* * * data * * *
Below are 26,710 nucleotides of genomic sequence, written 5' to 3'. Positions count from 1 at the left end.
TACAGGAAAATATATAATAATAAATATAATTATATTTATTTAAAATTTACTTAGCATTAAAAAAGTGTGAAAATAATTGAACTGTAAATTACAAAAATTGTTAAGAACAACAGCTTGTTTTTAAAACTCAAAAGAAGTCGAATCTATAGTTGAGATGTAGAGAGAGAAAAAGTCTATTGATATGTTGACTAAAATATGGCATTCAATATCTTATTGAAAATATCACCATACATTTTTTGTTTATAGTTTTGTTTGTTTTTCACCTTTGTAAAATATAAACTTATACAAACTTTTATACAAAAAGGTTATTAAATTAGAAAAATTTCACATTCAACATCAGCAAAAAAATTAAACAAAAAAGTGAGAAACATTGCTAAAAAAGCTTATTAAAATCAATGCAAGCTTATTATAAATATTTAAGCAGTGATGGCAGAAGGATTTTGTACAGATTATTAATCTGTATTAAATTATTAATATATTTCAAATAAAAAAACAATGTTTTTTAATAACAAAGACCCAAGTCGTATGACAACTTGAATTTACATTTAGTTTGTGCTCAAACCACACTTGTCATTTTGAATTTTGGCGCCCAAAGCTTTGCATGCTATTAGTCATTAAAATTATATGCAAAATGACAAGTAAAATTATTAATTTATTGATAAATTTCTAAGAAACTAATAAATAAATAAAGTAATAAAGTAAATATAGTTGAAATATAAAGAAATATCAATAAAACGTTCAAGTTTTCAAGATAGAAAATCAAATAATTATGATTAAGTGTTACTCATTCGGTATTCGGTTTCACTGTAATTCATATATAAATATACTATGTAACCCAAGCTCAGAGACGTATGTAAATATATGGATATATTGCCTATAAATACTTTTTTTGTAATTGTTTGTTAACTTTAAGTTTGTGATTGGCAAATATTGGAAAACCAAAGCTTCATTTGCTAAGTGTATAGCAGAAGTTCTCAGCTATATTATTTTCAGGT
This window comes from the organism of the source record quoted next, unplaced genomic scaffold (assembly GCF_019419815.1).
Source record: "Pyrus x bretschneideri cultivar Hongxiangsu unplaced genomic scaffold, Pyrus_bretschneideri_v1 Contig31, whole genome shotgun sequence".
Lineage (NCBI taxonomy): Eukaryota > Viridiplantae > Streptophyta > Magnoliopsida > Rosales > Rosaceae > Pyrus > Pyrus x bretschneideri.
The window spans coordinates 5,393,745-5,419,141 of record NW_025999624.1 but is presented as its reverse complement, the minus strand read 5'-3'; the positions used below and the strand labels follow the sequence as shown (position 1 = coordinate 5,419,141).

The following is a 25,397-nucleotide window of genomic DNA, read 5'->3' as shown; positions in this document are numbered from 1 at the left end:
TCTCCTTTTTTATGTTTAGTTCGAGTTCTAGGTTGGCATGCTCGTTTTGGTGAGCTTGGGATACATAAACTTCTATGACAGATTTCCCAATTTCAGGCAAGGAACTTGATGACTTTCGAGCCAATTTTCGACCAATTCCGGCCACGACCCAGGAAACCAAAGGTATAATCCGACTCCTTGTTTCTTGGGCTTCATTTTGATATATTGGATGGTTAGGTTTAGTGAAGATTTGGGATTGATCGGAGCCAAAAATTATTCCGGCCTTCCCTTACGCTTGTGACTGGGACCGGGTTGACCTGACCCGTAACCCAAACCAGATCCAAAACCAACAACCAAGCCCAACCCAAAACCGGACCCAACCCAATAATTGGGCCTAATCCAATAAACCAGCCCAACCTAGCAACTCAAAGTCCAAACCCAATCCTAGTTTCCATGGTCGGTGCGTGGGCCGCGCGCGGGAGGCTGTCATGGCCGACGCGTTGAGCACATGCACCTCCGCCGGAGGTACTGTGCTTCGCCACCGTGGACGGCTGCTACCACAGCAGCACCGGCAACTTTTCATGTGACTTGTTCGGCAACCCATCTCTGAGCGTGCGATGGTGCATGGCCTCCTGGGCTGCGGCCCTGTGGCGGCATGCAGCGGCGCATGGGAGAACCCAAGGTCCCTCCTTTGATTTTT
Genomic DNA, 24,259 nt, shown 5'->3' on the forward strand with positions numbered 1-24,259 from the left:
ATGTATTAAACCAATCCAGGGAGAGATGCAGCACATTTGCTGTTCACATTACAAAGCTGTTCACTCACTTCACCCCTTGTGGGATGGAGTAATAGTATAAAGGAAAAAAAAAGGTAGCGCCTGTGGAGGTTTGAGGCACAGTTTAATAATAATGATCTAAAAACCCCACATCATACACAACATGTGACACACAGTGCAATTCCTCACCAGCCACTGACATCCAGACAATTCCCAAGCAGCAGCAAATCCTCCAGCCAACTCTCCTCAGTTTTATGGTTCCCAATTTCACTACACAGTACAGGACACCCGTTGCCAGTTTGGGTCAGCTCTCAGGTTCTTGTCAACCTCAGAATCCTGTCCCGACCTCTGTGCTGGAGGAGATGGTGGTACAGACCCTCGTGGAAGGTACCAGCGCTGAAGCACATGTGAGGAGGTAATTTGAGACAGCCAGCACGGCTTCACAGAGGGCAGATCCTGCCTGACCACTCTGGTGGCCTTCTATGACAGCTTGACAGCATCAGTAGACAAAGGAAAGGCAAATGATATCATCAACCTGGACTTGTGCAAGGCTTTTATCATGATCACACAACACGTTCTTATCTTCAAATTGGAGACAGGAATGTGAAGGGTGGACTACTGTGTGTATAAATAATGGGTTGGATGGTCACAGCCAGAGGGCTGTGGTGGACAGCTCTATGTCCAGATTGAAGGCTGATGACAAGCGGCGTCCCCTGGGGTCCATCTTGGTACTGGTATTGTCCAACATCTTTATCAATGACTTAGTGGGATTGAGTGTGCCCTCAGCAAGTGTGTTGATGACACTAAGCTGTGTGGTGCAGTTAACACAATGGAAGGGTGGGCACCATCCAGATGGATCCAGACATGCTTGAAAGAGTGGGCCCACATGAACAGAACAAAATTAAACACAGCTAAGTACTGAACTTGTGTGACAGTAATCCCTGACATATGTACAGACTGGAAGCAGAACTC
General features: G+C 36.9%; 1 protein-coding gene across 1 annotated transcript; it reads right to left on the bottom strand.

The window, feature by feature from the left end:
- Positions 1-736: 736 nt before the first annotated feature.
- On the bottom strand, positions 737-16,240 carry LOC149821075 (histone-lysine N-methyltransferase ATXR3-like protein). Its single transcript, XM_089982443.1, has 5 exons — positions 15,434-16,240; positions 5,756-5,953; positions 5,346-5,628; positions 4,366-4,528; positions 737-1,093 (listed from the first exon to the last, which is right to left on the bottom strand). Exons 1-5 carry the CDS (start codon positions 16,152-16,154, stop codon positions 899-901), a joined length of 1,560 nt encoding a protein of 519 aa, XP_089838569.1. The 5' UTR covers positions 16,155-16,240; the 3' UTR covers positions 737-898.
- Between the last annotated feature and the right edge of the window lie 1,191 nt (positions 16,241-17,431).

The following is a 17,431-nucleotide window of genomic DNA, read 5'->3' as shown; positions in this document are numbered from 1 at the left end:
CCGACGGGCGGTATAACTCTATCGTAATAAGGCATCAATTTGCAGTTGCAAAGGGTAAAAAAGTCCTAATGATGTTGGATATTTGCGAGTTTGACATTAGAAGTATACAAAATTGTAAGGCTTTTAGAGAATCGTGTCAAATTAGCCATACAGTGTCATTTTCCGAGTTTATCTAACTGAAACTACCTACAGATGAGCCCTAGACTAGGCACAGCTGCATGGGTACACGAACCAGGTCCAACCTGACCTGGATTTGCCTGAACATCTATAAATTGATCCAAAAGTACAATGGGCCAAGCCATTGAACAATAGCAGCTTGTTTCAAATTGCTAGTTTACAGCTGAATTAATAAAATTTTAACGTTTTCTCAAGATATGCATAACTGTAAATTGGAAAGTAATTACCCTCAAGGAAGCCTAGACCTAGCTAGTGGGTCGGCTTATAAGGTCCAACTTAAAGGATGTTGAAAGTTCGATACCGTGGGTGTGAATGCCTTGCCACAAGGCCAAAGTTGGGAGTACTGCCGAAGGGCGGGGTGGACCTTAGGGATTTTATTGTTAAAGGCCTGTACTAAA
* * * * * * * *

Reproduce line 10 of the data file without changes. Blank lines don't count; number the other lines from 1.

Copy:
ATGTATTAAACCAATCCAGGGAGAGATGCAGCACATTTGCTGTTCACATTACAAAGCTGTTCACTCACTTCACCCCTTGTGGGATGGAGTAATAGTATAAAGGAAAAAAAAAGGTAGCGCCTGTGGAGGTTTGAGGCACAGTTTAATAATAATGATCTAAAAACCCCACATCATACACAACATGTGACACACAGTGCAATTCCTCACCAGCCACTGACATCCAGACAATTCCCAAGCAGCAGCAAATCCTCCAGCCAACTCTCCTCAGTTTTATGGTTCCCAATTTCACTACACAGTACAGGACACCCGTTGCCAGTTTGGGTCAGCTCTCAGGTTCTTGTCAACCTCAGAATCCTGTCCCGACCTCTGTGCTGGAGGAGATGGTGGTACAGACCCTCGTGGAAGGTACCAGCGCTGAAGCACATGTGAGGAGGTAATTTGAGACAGCCAGCACGGCTTCACAGAGGGCAGATCCTGCCTGACCACTCTGGTGGCCTTCTATGACAGCTTGACAGCATCAGTAGACAAAGGAAAGGCAAATGATATCATCAACCTGGACTTGTGCAAGGCTTTTATCATGATCACACAACACGTTCTTATCTTCAAATTGGAGACAGGAATGTGAAGGGTGGACTACTGTGTGTATAAATAATGGGTTGGATGGTCACAGCCAGAGGGCTGTGGTGGACAGCTCTATGTCCAGATTGAAGGCTGATGACAAGCGGCGTCCCCTGGGGTCCATCTTGGTACTGGTATTGTCCAACATCTTTATCAATGACTTAGTGGGATTGAGTGTGCCCTCAGCAAGTGTGTTGATGACACTAAGCTGTGTGGTGCAGTTAACACAATGGAAGGGTGGGCACCATCCAGATGGATCCAGACATGCTTGAAAGAGTGGGCCCACATGAACAGAACAAAATTAAACACAGCTAAGTACTGAACTTGTGTGACAGTAATCCCTGACATATGTACAGACTGGAAGCAGAACTC